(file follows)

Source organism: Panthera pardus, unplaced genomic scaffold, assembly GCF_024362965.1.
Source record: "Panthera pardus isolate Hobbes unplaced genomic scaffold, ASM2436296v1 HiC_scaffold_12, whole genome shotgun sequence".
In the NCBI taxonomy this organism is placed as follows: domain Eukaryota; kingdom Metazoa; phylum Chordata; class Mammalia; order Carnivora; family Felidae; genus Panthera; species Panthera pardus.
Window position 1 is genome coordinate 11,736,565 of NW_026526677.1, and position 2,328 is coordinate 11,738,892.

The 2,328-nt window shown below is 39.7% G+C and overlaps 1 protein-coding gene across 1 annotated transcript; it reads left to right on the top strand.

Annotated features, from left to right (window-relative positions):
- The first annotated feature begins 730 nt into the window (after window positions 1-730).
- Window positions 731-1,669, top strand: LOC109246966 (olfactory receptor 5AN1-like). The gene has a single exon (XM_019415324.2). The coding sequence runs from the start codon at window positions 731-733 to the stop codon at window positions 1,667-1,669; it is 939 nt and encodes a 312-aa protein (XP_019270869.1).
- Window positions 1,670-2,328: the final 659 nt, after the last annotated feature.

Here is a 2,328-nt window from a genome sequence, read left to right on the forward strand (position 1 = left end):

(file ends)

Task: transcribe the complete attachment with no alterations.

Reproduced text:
Source organism: Panthera pardus, unplaced genomic scaffold, assembly GCF_024362965.1.
Source record: "Panthera pardus isolate Hobbes unplaced genomic scaffold, ASM2436296v1 HiC_scaffold_12, whole genome shotgun sequence".
In the NCBI taxonomy this organism is placed as follows: domain Eukaryota; kingdom Metazoa; phylum Chordata; class Mammalia; order Carnivora; family Felidae; genus Panthera; species Panthera pardus.
Window position 1 is genome coordinate 11,736,565 of NW_026526677.1, and position 2,328 is coordinate 11,738,892.

The 2,328-nt window shown below is 39.7% G+C and overlaps 1 protein-coding gene across 1 annotated transcript; it reads left to right on the top strand.

Annotated features, from left to right (window-relative positions):
- The first annotated feature begins 730 nt into the window (after window positions 1-730).
- Window positions 731-1,669, top strand: LOC109246966 (olfactory receptor 5AN1-like). The gene has a single exon (XM_019415324.2). The coding sequence runs from the start codon at window positions 731-733 to the stop codon at window positions 1,667-1,669; it is 939 nt and encodes a 312-aa protein (XP_019270869.1).
- Window positions 1,670-2,328: the final 659 nt, after the last annotated feature.

Here is a 2,328-nt window from a genome sequence, read left to right on the forward strand (position 1 = left end):